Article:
Fantasy football trade value chart: Week 1

Christine Michael and Jamaal Charles were among the biggest value movers late in the preseason. Tyler Loechner has a look at the values.

| 10 months ago
(AP Photo/Ross D. Franklin)

(AP Photo/Ross D. Franklin)

Fantasy football trade value chart: Week 1

The 2016 NFL season hasn’t even started yet — although it’s nearly here! — but us fantasy footballers are already making trades to better our teams. So it’s time to update the fantasy football trade value chart to help you strike a deal.

Granted, since no games have been played yet, player values haven’t changed much in the past week. There has been some activity, however, so we’ll run through the most notable changes.

The trade value chart relies on our Rest-of-Season projections. The dollar amounts assume a 12-team league and a starting lineup of 1 QB, 2 RB, 2 WR, 1 TE, and 1 Flex. The players are displayed in order of their standard league values, but we’ve included the PPR values for those players as well.

No player saw his value rise week-over-week more than Seattle running back Christine Michael. Not only did he look great in the preseason, but he appears to be in line for a healthy amount of touches to start the season, as Thomas Rawls works back to full health.

The best part is that you might not even have to try to trade for Michael, since there’s a 50-50 chance he’s just sitting on your waiver wire. Alternatively, now might be the time to sell high on Thomas Rawls — if you still can. His value dropped (by far) the most week-over-week.

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Tyler Loechner is a lead writer at PFF Fantasy. He has played fantasy football since 1999 and has been a part of the PFF Fantasy staff since 2010. Tyler was also previously a fantasy football featured columnist at Bleacher Report.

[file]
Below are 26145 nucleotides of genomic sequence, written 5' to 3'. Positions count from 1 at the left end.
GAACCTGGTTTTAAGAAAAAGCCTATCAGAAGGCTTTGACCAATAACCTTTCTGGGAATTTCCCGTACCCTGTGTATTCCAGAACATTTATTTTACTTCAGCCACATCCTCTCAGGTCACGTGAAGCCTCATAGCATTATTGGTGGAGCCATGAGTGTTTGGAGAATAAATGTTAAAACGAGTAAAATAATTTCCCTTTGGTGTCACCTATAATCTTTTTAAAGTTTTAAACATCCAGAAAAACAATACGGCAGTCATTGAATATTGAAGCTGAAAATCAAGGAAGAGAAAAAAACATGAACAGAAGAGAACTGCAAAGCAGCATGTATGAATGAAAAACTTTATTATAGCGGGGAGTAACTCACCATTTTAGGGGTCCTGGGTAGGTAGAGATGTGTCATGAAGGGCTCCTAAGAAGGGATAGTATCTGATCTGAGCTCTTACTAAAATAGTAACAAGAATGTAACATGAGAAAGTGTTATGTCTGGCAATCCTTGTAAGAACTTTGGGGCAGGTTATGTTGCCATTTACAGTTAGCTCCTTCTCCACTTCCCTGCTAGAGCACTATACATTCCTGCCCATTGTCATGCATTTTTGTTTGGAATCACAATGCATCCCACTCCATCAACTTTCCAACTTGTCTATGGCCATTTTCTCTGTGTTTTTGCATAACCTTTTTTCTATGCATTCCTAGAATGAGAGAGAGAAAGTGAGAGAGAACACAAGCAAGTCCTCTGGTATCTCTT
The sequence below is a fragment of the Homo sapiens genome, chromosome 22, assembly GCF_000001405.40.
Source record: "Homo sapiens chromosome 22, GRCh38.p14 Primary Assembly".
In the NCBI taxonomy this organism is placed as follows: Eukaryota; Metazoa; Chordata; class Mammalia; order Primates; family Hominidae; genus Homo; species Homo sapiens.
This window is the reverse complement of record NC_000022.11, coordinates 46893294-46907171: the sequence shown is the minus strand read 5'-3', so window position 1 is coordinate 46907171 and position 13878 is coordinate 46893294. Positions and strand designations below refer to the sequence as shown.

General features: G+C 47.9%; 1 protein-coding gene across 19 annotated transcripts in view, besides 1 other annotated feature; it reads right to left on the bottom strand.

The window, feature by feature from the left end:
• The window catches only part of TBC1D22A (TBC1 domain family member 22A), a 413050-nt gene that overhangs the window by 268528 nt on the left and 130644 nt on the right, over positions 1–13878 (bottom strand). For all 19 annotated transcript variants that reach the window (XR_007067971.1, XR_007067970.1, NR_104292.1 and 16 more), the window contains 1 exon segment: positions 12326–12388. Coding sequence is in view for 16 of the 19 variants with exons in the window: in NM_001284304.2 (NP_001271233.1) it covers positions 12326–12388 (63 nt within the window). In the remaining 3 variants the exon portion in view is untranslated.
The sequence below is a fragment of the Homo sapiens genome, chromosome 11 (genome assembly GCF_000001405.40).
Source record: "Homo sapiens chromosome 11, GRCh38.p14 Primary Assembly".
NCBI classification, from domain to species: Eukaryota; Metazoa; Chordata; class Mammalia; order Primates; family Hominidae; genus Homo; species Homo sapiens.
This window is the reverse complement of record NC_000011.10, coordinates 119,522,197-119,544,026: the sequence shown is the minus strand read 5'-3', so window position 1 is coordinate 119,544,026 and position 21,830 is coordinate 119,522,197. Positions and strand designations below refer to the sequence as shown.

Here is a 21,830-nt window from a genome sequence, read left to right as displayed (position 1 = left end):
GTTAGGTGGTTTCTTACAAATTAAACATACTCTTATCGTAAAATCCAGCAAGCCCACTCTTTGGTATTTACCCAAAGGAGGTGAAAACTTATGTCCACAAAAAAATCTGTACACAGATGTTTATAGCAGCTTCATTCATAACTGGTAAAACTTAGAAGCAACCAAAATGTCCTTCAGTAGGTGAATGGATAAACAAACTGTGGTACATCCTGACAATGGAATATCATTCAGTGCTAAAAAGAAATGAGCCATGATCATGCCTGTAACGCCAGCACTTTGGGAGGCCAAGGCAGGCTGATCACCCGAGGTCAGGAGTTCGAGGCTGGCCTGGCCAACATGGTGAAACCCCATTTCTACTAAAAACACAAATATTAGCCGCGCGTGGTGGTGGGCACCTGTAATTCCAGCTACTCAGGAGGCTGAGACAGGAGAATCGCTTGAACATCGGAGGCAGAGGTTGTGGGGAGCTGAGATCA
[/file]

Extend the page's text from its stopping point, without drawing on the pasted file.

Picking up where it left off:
• geo2209

    How is Treadwell higher in PPR than current bonified starters you can flex like Fuller, Dwayne Allen, and Wheaton? Are you predicting he’ll be a starter eventually and hit big later in the season? Also, why is Dion Lewis on this list when he probably won’t be back until week 10 (9 is their bye week)? Nobody is going to burn a bench spot this early for a guy who may or may not come back to play the last 7 games, especially before knowing how White will perform. Maybe in 14 or 16 team leagues… but taking a bench hit for over half the season could mean it won’t even matter by week 10 (due to having so many losses from playing with one arm behind your back). I’d rather use that spot on a flyer that will hit sooner than past the season’s halfway mark. If White gets hurt or sucks it up, then I can see Lewis holding value but not seeing it right now.

    • Tyler Loechner

      Hey geo2209 – thanks for reading!

      Wheaton, Fuller and Allen are not bonafide flex options. Treadwell is at their level both in rankings and rest-of-season projections. Perhaps you’re just undervaluing him?

      Lewis is a tricky one. We have him projected to play eight games at RB2-level. That, combined with the points you would collect with a replacement-level projection while Lewis sits, equates to a marginally valuable player.

      Owning Lewis is NOT required. Like you pointed out, it absolutely depends on your league size, bench size, and roster settings. If you have an IR spot, he’s definitely worth stashing. If you have deep benches, he’s worth stashing. If you are in a 10-team league without deep benches – he’s probably not worth stashing, etc.